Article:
Volume 612, April 2018
|Number of page(s)||16|
|Published online||17 April 2018|
Gamma-ray emission from internal shocks in novae
Univ. Paul Sabatier, CNRS, Institut de Recherche en Astrophysique et Planétologie (IRAP),
Toulouse Cedex, France
2 Univ. Grenoble Alpes, CNRS, Institut de Planétologie et d’Astrophysique de Grenoble (IPAG), 38000 Grenoble, France
3 Centre de Sciences Nucléaires et de Sciences de la Matière, IN2P3-CNRS and Univ. Paris-Sud, 91405 Orsay Cedex, France
4 Institut Supérieur de l’Aéronautique et de l’Espace (ISAE-Supaero), 10 avenue Édouard Belin, 31055 Toulouse Cedex, France
Accepted: 11 November 2017
Context. Gamma-ray emission at energies ≥100 MeV has been detected from nine novae using the Fermi Large Area Telescope (LAT), and can be explained by particle acceleration at shocks in these systems. Eight out of these nine objects are classical novae in which interaction of the ejecta with a tenuous circumbinary material is not expected to generate detectable gamma-ray emission.
Aim. We examine whether particle acceleration at internal shocks can account for the gamma-ray emission from these novae. The shocks result from the interaction of a fast wind radiatively-driven by nuclear burning on the white dwarf with material ejected in the initial runaway stage of the nova outburst.
Methods. We present a one-dimensional model for the dynamics of a forward and reverse shock system in a nova ejecta, and for the associated time-dependent particle acceleration and high-energy gamma-ray emission. Non-thermal proton and electron spectra are calculated by solving a time-dependent transport equation for particle injection, acceleration, losses, and escape from the shock region. The predicted emission is compared to LAT observations of V407 Cyg, V1324 Sco, V959 Mon, V339 Del, V1369 Cen, and V5668 Sgr.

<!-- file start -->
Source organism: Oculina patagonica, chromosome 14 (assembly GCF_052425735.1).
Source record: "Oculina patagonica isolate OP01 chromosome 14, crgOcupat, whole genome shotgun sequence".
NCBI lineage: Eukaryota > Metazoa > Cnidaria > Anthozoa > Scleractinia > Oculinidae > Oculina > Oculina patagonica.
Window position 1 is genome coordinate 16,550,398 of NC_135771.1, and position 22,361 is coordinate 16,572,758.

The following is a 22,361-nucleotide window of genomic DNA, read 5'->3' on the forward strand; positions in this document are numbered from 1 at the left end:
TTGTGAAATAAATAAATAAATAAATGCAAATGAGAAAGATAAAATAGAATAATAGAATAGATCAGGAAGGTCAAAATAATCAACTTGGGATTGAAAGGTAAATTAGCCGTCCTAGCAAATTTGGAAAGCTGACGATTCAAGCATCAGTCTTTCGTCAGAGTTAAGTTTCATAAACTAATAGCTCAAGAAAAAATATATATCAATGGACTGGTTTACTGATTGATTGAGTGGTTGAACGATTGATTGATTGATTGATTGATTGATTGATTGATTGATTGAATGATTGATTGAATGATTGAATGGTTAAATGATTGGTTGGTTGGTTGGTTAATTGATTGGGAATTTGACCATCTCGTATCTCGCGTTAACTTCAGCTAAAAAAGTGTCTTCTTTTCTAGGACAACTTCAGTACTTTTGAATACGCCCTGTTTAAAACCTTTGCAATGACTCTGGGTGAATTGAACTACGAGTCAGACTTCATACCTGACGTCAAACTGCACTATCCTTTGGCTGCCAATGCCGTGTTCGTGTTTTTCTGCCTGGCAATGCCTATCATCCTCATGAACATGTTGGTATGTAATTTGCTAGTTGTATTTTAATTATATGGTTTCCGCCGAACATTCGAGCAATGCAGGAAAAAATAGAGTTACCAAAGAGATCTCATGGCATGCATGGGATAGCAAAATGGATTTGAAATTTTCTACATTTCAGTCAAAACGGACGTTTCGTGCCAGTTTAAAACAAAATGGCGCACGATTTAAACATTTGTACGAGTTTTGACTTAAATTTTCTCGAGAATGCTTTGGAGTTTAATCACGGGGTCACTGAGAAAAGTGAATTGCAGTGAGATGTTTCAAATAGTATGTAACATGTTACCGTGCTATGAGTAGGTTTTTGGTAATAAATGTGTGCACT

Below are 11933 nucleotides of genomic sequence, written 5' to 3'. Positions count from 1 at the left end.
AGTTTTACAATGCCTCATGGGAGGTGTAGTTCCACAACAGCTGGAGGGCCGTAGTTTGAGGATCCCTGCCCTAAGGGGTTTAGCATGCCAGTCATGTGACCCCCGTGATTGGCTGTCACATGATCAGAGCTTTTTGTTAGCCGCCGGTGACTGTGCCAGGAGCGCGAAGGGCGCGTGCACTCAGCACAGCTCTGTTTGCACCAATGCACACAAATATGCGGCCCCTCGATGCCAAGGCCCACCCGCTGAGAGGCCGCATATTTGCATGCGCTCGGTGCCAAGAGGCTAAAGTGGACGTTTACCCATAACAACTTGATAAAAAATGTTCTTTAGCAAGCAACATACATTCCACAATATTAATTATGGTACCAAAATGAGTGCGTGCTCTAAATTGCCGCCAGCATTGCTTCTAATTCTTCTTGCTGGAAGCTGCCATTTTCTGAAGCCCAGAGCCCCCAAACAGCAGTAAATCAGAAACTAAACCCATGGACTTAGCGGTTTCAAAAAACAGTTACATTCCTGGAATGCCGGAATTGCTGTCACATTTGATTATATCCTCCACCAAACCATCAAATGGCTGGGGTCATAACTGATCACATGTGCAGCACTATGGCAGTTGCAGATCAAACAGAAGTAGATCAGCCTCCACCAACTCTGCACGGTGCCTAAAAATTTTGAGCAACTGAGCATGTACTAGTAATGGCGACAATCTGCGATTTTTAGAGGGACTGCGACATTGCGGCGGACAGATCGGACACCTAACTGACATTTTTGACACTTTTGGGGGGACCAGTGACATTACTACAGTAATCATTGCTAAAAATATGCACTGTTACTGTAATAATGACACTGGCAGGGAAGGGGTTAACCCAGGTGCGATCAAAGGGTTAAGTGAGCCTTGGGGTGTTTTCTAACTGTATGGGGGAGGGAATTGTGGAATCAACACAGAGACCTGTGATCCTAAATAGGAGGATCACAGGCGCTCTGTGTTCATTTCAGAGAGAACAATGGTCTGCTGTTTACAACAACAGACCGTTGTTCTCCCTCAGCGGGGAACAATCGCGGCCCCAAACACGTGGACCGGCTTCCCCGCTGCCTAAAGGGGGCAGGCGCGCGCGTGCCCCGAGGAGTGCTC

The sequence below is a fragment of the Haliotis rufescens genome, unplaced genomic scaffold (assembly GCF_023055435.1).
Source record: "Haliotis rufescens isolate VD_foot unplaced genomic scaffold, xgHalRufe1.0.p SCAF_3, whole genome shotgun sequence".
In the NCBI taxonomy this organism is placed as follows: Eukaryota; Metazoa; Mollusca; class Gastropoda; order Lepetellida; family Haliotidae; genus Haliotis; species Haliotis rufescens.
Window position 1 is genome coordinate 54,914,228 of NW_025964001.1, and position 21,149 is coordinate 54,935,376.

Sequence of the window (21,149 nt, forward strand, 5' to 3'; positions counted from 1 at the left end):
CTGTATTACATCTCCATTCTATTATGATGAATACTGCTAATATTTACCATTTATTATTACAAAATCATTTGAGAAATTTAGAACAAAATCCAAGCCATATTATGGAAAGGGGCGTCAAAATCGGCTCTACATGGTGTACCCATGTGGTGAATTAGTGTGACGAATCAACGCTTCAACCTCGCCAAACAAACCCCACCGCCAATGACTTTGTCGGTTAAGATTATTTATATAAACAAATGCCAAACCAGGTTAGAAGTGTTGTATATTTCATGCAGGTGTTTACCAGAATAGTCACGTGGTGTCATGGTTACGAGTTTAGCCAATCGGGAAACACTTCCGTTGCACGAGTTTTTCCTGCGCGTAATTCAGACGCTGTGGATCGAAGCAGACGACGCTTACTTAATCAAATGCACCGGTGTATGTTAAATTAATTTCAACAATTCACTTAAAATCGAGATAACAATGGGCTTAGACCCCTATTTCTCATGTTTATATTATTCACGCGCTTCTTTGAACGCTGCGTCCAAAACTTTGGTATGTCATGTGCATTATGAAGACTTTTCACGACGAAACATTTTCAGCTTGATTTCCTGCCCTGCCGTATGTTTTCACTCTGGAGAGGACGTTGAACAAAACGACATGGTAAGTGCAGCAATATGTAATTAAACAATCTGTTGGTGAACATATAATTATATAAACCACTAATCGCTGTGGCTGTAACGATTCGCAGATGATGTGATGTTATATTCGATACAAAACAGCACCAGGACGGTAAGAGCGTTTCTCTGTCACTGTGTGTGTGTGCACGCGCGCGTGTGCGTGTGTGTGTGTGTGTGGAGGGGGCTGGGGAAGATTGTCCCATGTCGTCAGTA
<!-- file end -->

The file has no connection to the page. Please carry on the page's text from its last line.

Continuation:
Results. The ≥100 MeV gamma-ray emission arises predominantly from particles accelerated up to ~100 GeV at the reverse shock and undergoing hadronic interactions in the dense cooling layer downstream of the shock. The emission rises within days after the onset of the wind, quickly reaches a maximum, and its subsequent decrease reflects mostly the time evolution of the wind properties. Comparison to gamma-ray data points to a typical scenario where an ejecta of mass 10−5–10−4 M⊙ expands in a homologous way with a maximum velocity of 1000–2000 km s−1, followed within a day by a wind with a velocity <2000 km s−1 and a mass-loss rate of 10−4–10−3 M⊙ yr−1 declining over a time scale of a few days. Because of the large uncertainties in the measurements, many parameters of the problem are degenerate and/or poorly constrained except for the wind velocity, the relatively low values of which result in the majority of best-fit models having gamma-ray spectra with a high-energy turnover below ~10 GeV. Our typical model is able to account for the main features in the observations of the recent gamma-ray nova ASASSN-16ma.
Conclusions. The internal shock model can account for the gamma-ray emission of the novae detected by Fermi LAT. Gamma-ray observations hold potential for probing the mechanism of mass ejection in novae, but should be combined to diagnostics of the thermal emission at lower energies to be more constraining.
Key words: acceleration of particles / novae, cataclysmic variables / gamma rays: stars
© ESO 2018
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